# The Mordell and Bogomolov problems in linear groups

Many things in the arithmetic of abelian varieties have counterparts not only in linear tori, but also for semisimple linear groups. Two examples are the Tamagawa number and the conjectured finiteness of the Shafarevich-Tate group.

I wanted to ask about the Mordell conjecture (proved by Faltings and Vojta), which for a complex semiabelian variety $A$ and a finitely generated subgroup $\Gamma \subset A(\mathbb{C})$ states that the Zariski closure of any subset of $\Gamma$ is the union of finitely many cosets of algebraic subgroups of $A$.

For $\mathrm{SL}_2$ the obvious translation of this statement is false: the arithmetic subgroup $\mathrm{SL}_2(\mathbb{Z})$ is generated by two elements and contains a Zariski-dense subset from the algebraic set $\mathrm{tr}(A) = 0$. (One could still ask if there is any description of the possible Zariski closures $V$ of subsets of arbitrary finitely generated subgroups $\Gamma \subset G(\mathbb{C})$ of the complex points of a linear group $G$. Taking cue from this example I had asked whether, for instance, such a $V$ has to be defined over a number field. As Venkataramana explains in his answer below, this question is meaningless as it stands: at the very least, I must remove from $V$ a finite union of algebraic subgroup cosets, thereby focusing on the counterexamples to the literal Mordell-type statement.)

Perhaps the analogs of the Manin-Mumford and Bogomolov problems (which concern the Zariski closures of sets of points of finite order) could make more sense in linear groups. Instead of attempting to make any more hasty guesses of how the structure of the possible Zariski closures might look like, it would be more prudent to just record this as an open-ended problem:

Problem. 1. Describe the possible Zariski closures $V$ of sets of elements of finite order in $G(\mathbb{C})$. 2. Whatever these $V$ are, do they coincide with the set of subvarieties of $G$ which possess a Zariski-dense sequence of semisimple elements of $G(\bar{\mathbb{Q}})$ all of whose eigenvalues have canonical Weil heights approaching zero?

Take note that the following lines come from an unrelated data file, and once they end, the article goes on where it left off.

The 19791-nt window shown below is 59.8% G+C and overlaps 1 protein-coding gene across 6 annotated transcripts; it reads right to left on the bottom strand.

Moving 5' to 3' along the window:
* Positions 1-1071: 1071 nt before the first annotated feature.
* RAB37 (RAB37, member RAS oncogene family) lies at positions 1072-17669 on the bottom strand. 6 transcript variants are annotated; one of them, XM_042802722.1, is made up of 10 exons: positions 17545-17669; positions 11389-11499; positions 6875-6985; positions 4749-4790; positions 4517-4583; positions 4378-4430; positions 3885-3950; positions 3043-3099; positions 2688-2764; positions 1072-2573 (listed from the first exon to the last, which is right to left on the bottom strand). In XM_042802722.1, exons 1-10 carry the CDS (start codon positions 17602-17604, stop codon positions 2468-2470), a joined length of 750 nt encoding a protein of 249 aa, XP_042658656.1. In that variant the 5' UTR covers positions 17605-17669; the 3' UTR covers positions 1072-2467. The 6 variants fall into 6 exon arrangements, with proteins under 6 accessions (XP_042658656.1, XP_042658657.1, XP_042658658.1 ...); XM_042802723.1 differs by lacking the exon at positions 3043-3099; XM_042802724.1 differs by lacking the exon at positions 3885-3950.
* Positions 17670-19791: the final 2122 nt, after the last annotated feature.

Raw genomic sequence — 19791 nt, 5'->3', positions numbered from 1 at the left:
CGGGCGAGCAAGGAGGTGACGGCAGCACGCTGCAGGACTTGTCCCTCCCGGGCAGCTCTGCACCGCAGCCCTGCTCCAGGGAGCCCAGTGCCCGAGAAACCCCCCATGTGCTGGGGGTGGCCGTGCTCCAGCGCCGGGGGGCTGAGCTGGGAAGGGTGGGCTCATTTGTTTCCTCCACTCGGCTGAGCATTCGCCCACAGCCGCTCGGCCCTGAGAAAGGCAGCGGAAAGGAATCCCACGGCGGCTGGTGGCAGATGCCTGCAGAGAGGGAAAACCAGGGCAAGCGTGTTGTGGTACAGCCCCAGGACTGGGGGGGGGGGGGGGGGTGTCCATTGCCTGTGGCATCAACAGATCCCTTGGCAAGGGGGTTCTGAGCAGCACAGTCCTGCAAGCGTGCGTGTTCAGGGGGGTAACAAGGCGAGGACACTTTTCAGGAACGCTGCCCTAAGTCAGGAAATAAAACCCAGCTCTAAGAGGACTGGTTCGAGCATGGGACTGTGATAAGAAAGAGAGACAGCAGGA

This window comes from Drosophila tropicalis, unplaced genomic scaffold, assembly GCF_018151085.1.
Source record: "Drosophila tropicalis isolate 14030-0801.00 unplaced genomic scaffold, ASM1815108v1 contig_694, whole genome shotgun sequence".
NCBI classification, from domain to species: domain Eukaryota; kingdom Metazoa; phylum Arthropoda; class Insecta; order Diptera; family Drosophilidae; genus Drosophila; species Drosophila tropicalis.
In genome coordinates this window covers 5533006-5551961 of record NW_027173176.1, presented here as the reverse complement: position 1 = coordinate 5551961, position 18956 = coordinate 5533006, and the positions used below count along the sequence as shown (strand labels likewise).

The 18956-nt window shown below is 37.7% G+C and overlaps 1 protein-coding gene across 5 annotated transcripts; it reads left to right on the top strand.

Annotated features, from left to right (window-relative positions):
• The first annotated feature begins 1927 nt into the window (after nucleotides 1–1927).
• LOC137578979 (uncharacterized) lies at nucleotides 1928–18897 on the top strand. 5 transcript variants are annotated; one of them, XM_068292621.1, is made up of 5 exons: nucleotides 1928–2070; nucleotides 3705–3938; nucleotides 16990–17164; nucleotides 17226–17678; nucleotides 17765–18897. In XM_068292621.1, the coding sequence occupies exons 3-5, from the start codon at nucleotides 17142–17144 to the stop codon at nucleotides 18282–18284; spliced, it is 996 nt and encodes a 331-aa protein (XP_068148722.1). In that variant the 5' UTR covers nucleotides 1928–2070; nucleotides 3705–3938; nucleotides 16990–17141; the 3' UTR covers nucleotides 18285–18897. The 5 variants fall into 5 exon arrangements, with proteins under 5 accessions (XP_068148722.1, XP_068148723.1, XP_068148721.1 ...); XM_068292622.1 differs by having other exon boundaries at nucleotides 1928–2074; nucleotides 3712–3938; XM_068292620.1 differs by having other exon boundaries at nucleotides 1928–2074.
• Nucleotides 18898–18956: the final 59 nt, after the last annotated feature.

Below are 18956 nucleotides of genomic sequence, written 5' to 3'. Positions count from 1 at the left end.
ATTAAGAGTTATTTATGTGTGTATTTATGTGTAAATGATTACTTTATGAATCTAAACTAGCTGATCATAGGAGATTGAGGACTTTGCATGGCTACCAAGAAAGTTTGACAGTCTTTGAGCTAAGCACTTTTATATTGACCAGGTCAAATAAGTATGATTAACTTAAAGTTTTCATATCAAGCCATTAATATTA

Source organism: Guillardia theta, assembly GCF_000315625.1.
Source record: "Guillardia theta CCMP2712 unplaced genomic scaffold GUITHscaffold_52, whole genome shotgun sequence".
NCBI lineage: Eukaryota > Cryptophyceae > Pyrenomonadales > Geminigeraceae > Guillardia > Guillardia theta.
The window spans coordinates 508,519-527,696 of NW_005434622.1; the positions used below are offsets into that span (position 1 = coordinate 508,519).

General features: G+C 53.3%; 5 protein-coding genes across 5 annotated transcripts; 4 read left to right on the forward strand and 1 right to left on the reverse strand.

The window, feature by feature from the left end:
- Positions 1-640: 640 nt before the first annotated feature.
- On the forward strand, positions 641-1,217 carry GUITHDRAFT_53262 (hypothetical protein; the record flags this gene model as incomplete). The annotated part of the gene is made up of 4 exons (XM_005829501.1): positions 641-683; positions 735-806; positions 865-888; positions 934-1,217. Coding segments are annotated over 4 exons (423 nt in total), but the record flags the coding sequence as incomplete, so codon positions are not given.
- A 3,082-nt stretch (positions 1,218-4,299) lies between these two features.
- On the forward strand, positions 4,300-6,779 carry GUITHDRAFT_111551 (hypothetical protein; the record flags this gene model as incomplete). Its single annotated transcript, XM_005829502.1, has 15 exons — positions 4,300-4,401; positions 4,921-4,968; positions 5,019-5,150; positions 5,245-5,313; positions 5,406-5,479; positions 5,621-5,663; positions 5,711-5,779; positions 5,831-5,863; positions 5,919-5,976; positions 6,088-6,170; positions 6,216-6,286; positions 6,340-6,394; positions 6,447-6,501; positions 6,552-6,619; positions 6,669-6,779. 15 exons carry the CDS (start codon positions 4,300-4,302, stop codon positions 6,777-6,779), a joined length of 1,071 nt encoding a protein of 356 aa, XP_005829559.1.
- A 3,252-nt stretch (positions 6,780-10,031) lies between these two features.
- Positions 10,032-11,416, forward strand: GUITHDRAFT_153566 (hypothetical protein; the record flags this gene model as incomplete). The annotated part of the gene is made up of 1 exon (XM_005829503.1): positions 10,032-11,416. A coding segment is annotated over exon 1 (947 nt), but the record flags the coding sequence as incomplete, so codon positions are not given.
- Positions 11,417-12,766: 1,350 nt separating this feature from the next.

• Your statement that the Mordell conjecture says that "the Zariski closure of any subset of $\Gamma$ is an algebraic subgroup of $A$" is not correct. Indeed, take any single point $P\ne O$; the Zariski closure of the set $\{P\}$ is not a subgroup of $A$. The Mordell conjecture is really a statement about the intersection of $\Gamma$ with a subvariety $X \subset A$. Then the Faltings-Vojta theorem says that the Zariski closure of $\Gamma\cap X$ is a finite union of translates of algebraic subgroups of $A$. Aug 15 '14 at 14:50
• @JoeSilverman: Thanks! I should have said "a finite union of algebraic subgroup cosets." Aug 15 '14 at 14:55

The answer to whether $V$ is defined over a number field is no. If $G$ is defined over the algebraic closure of $\mathbb Q$, then the number of possible choices for $V$ is countable, so, for measure theory reasons, we can choose an element $a$ in $G({\mathbb C})$ which does not lie in any $V$. So the Zariski closure of the group generated by the element $a$ is not contained in any $V$ defined over a number field.
• No, the subgroup generated by a single element is abelian. Unless you are considering the smallest algebraic group defined over the field of algebraic numbers, containing $a$. Aug 15 '14 at 15:59
• Can I ask you one more question suggested by a statement about commutative algebraic groups: Do you know if the Zariski closure of a set of finite order elements in $G(\mathbb{C})$ can be anything other than a finite union of cosets of algebraic subgroups of $G$? Aug 15 '14 at 16:10
• Indeed. I have to include not only the algebraic subgroup cosets, but also their conjugacy classes by algebraic subgroups of $G$ (which made no difference in the commutative case). Thank you! Aug 15 '14 at 16:36